Who is she that cometh forth as the morning rising, fair as the moon, bright as the sun, terrible as an army set in battle array?
And the part of the antiphon I liked most was the "terrible as army set in battle array." I love this description of Mary, so opposed to popular artistic depictions that would have us believe Mary is some sort of modestly clothed Barbie doll. There's nothing "terrible" about Barbie, at least not in the classic sense. But there is something "terrible" about Mary. The kind of strength that she had to give her life over to God and his plan for our salvation, to raise the son of God in her home and be subject to the persecutions of the world even from His birth, to stand at the foot of the cross and witness His cruel death knowing Him and His innocence more than any other human and then to hold His sacrificial body in her arms and lay Him in a tomb, trusting all the while in God's power, goodness and faithfulness. Such strength is something mighty, something terrible as army set in battle array. Such strength could only come from God.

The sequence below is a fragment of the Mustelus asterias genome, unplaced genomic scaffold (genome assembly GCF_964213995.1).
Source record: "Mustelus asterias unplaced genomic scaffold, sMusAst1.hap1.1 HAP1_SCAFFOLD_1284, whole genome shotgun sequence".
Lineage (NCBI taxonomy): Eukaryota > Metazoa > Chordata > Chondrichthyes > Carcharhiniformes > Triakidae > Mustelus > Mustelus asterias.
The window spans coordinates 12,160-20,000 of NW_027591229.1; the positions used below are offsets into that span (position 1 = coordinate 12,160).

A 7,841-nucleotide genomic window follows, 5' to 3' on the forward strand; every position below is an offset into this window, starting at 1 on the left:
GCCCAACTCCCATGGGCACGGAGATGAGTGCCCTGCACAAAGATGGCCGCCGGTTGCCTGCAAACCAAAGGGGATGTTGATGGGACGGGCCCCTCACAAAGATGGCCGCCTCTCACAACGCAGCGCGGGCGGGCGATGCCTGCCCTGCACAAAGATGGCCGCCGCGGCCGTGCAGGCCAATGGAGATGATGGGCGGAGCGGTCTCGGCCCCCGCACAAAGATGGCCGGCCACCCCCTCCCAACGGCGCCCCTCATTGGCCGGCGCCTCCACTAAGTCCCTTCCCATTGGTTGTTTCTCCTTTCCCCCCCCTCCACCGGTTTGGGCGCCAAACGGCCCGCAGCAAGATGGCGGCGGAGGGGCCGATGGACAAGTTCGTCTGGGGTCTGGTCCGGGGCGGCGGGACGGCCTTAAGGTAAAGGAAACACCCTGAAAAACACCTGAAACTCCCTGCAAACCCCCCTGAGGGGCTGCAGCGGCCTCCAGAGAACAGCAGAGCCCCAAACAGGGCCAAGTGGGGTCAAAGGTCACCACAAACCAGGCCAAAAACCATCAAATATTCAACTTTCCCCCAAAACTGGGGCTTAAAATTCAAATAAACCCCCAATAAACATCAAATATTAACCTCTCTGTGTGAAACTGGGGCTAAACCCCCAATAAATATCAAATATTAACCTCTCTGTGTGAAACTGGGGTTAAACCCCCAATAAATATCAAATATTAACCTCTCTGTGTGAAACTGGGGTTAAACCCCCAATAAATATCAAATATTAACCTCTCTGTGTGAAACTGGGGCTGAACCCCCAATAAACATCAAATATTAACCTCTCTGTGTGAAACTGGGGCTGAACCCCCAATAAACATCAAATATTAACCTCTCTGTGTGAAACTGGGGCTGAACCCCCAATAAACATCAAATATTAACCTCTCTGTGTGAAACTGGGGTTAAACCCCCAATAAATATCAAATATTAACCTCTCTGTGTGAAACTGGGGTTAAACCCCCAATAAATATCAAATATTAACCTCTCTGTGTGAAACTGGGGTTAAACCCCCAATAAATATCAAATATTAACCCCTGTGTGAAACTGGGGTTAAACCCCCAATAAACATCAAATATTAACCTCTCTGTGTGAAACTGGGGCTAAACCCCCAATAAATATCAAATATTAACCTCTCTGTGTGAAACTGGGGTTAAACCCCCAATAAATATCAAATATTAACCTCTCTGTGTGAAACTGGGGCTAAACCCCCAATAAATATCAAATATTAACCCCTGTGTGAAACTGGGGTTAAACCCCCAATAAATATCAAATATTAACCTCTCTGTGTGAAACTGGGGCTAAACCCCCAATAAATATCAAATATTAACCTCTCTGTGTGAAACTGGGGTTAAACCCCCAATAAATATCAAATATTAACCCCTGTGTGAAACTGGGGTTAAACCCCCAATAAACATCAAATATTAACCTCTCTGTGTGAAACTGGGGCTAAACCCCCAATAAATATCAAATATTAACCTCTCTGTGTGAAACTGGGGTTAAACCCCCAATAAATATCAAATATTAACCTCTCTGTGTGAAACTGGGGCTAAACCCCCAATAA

I've been thinking about this again as I consider anxiety and the necessity of peace of soul. I can only imagine that the source Mary drew upon for her strength was a peace of soul and certainty of "things unseen" as vast and deep as the oceans. No "trouble" could stand against the tide of her prevailing faith. All struggle must have been like ripples on the surface, affecting nothing.
Mary, mother of the toddler Jesus, pray for us who have recourse to thee.